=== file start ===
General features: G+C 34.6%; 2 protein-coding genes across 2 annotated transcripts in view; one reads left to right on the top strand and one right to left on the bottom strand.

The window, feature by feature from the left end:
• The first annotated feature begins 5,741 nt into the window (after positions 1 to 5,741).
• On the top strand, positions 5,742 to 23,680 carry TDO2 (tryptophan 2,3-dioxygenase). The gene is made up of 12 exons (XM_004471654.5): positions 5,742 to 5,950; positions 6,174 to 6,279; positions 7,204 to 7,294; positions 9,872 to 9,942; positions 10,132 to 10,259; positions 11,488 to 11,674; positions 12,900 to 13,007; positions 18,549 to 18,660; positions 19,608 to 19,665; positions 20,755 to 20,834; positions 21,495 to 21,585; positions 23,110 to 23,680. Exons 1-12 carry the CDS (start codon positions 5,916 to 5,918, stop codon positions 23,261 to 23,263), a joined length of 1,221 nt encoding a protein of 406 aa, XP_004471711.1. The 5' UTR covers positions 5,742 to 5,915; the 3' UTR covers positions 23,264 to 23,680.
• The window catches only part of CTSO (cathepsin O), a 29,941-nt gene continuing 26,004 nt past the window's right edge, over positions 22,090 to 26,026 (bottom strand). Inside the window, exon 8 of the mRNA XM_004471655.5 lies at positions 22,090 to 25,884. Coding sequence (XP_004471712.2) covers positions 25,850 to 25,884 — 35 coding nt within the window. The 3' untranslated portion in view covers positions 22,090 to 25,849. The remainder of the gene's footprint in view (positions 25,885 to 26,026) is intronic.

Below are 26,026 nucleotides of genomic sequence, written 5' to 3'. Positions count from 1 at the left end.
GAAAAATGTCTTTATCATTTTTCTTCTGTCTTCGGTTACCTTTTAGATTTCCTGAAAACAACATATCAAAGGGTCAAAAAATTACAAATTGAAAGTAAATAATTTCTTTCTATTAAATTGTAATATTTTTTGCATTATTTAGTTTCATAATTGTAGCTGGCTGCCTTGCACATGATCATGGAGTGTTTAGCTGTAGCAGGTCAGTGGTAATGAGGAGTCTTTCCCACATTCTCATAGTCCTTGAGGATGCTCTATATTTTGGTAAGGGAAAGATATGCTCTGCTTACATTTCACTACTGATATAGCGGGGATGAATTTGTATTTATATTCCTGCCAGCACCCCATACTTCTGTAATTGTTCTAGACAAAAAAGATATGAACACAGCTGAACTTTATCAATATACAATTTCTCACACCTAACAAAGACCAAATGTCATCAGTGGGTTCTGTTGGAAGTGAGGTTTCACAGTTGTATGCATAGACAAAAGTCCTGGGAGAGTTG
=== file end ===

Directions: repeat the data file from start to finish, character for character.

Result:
General features: G+C 34.6%; 2 protein-coding genes across 2 annotated transcripts in view; one reads left to right on the top strand and one right to left on the bottom strand.

The window, feature by feature from the left end:
• The first annotated feature begins 5,741 nt into the window (after positions 1 to 5,741).
• On the top strand, positions 5,742 to 23,680 carry TDO2 (tryptophan 2,3-dioxygenase). The gene is made up of 12 exons (XM_004471654.5): positions 5,742 to 5,950; positions 6,174 to 6,279; positions 7,204 to 7,294; positions 9,872 to 9,942; positions 10,132 to 10,259; positions 11,488 to 11,674; positions 12,900 to 13,007; positions 18,549 to 18,660; positions 19,608 to 19,665; positions 20,755 to 20,834; positions 21,495 to 21,585; positions 23,110 to 23,680. Exons 1-12 carry the CDS (start codon positions 5,916 to 5,918, stop codon positions 23,261 to 23,263), a joined length of 1,221 nt encoding a protein of 406 aa, XP_004471711.1. The 5' UTR covers positions 5,742 to 5,915; the 3' UTR covers positions 23,264 to 23,680.
• The window catches only part of CTSO (cathepsin O), a 29,941-nt gene continuing 26,004 nt past the window's right edge, over positions 22,090 to 26,026 (bottom strand). Inside the window, exon 8 of the mRNA XM_004471655.5 lies at positions 22,090 to 25,884. Coding sequence (XP_004471712.2) covers positions 25,850 to 25,884 — 35 coding nt within the window. The 3' untranslated portion in view covers positions 22,090 to 25,849. The remainder of the gene's footprint in view (positions 25,885 to 26,026) is intronic.

Below are 26,026 nucleotides of genomic sequence, written 5' to 3'. Positions count from 1 at the left end.
GAAAAATGTCTTTATCATTTTTCTTCTGTCTTCGGTTACCTTTTAGATTTCCTGAAAACAACATATCAAAGGGTCAAAAAATTACAAATTGAAAGTAAATAATTTCTTTCTATTAAATTGTAATATTTTTTGCATTATTTAGTTTCATAATTGTAGCTGGCTGCCTTGCACATGATCATGGAGTGTTTAGCTGTAGCAGGTCAGTGGTAATGAGGAGTCTTTCCCACATTCTCATAGTCCTTGAGGATGCTCTATATTTTGGTAAGGGAAAGATATGCTCTGCTTACATTTCACTACTGATATAGCGGGGATGAATTTGTATTTATATTCCTGCCAGCACCCCATACTTCTGTAATTGTTCTAGACAAAAAAGATATGAACACAGCTGAACTTTATCAATATACAATTTCTCACACCTAACAAAGACCAAATGTCATCAGTGGGTTCTGTTGGAAGTGAGGTTTCACAGTTGTATGCATAGACAAAAGTCCTGGGAGAGTTG